After the creation of the Islamic Republic of Iran in April 1979, Sunni countries accused Iran of wanting to “export” its revolution to them.

In 1980, Iraq attacked Iran, triggering a deadly eight-year war in which Saudi Arabia financially supported the Iraqi regime.

In 1987, security forces in Mecca, Saudi Arabia suppress an unauthorized anti-American demonstration organized by Iranian pilgrims. More than 400 people, mostly Iranians, are killed.

Angry Iranians looted the Saudi Embassy in Tehran, and in 1988 Riyadh severed diplomatic relations until 1991.

As Arab Spring protests hit the region in 2011, Saudi Arabia accuses Iran of stoking tensions.

The two countries clash again in 2012 in Syria. Iran backs President Bashar al-Assad, while Saudi Arabia backs the rebels.

In Yemen, Riyadh formed a Sunni Arab coalition in favor of the Yemeni president in 2015, while Tehran supports the Houthi Shiite rebels.

A stampede during the great annual pilgrimage to Mecca in 2015 killed around 2,300 foreign pilgrims, including hundreds of Iranians.

Iran’s Supreme Leader Ayatollah Ali Khamenei says Saudi Arabia does not deserve to run Islam’s holiest sites.

In 2016, Saudi Arabia executed the prominent Shiite cleric Nimr al-Nimr, one of the spearheads of anti-government protests, for “terrorism”.

Furious, protesters attack Saudi diplomatic missions in Iran. Riyadh again breaks its relations with Tehran.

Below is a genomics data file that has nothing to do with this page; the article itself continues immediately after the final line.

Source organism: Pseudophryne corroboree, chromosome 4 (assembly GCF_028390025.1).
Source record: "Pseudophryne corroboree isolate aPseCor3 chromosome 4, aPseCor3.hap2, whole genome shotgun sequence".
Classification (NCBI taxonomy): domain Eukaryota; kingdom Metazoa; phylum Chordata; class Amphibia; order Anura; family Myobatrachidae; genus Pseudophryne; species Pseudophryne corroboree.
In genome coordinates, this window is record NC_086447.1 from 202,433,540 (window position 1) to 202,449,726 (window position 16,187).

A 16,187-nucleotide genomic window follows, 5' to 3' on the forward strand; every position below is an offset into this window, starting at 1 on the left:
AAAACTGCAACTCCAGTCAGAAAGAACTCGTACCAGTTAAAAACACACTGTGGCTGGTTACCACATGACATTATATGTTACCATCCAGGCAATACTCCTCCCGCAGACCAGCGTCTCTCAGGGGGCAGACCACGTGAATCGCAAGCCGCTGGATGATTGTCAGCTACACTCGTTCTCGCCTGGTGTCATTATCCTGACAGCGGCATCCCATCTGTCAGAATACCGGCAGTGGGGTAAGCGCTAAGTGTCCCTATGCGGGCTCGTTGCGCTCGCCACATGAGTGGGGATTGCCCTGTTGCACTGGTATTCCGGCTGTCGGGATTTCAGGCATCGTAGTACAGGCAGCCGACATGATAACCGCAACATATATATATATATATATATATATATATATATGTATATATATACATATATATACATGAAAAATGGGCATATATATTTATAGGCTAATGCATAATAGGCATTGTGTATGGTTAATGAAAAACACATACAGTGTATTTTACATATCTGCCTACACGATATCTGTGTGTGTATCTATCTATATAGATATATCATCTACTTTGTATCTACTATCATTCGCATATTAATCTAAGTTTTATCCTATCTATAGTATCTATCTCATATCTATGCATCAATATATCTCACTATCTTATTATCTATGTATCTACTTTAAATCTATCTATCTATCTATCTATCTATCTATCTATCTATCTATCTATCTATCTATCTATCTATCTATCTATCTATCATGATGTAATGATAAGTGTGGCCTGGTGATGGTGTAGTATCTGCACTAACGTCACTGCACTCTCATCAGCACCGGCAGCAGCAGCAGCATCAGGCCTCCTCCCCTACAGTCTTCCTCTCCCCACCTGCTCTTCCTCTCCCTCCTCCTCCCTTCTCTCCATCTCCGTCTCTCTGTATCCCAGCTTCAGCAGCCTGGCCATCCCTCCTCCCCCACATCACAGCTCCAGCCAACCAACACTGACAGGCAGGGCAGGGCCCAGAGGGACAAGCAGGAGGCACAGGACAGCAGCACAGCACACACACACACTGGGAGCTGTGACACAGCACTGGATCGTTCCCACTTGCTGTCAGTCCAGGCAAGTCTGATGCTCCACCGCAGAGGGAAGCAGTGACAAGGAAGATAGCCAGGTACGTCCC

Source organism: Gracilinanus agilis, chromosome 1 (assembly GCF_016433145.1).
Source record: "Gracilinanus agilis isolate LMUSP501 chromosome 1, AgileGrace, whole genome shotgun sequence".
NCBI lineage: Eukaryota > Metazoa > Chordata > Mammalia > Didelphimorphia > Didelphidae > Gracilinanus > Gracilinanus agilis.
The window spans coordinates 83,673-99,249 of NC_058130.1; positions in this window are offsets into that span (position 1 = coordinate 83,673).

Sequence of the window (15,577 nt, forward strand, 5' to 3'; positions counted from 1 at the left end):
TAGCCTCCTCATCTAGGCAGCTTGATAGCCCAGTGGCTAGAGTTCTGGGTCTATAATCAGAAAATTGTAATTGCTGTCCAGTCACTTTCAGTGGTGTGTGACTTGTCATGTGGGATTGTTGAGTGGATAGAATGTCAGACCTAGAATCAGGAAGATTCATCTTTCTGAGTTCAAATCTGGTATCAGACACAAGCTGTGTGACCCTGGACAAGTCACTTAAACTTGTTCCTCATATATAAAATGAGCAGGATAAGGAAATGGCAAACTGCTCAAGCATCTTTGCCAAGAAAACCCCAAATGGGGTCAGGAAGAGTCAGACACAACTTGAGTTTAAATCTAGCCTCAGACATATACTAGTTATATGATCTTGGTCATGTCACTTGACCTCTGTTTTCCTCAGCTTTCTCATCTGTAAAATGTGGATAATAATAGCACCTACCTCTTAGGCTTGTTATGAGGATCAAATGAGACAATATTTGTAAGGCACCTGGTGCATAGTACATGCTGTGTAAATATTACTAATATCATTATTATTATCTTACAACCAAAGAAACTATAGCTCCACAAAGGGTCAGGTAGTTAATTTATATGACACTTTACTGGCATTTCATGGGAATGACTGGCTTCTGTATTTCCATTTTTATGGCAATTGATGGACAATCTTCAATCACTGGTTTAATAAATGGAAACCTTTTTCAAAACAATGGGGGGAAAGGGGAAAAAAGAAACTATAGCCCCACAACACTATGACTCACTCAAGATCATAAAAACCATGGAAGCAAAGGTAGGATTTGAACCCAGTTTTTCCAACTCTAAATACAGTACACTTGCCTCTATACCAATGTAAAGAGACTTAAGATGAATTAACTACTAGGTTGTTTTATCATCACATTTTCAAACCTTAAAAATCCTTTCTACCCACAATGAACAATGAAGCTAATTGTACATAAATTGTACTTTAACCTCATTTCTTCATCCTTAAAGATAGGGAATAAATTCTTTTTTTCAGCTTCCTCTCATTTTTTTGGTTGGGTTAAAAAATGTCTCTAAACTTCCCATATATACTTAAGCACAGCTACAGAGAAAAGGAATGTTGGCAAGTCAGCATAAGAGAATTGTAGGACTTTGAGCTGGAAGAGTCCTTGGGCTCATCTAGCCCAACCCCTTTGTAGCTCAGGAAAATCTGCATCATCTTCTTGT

The powerful Lebanese Shiite militia Hezbollah, an ally of Iran, was classified as “ terrorist ” in 2016 by the Arab monarchies of the Gulf.

In 2017, Lebanese Prime Minister Saad Hariri announced his resignation from Riyadh, citing Iran’s “hold” over his country through Hezbollah. He will later retract.

In 2018, the Saudi Crown Prince, Mohammed bin Salman, warned in an interview on American television that if Tehran acquires nuclear weapons, “ we will do the same as soon as possible ”.

The Crown Prince describes the Iranian Supreme Leader as “the new Hitler”. “ He wants to create his own project in the Middle East, a bit like Hitler who wanted to expand at the time ”, he says.

On March 10, 2023, Saudi Arabia and Iran agreed, under the aegis of China, to resume their diplomatic relations and to reopen their embassies by mid-May.

On the 19th, Iranian President Ebrahim Raisi receives an invitation from King Salman to go to Riyadh. The trip is planned after Ramadan, at the end of April.

In the meantime, the Iranian and Saudi Foreign Ministers, during a meeting on April 6 in Beijing, agree to work together for “ security, stability and prosperity ” in the Middle East. Saudi and Iranian delegations visit the two capitals in the following days.

It is in this context that hopes for peace are growing in Yemen, where an exchange of hundreds of prisoners is being prepared, and that a Syrian minister, an ally of Tehran, is being welcomed in Riyadh for the first time since the start of the war. in Syria.

The Syrian political opposition is no more than a shadow of itself. The armed rebels now only control the northern enclave of Idlib, where Turkey and the United States are also deployed.

In recent years, and with crucial support from the Russian military and Iran, the Syrian regime has regained control of most of the country.

For opponent Mohammad Abdallah, who heads the Syrian Center for Justice and Accountability (SJAC), “this return of Assad to the Arab League shows that we are trying to bring the region back to the situation before 2011. when the Arab Spring broke out.

“ But it will not work, because there are still many injustices to be resolved: refugees, displaced persons, missing persons and prisoners ”, he underlines.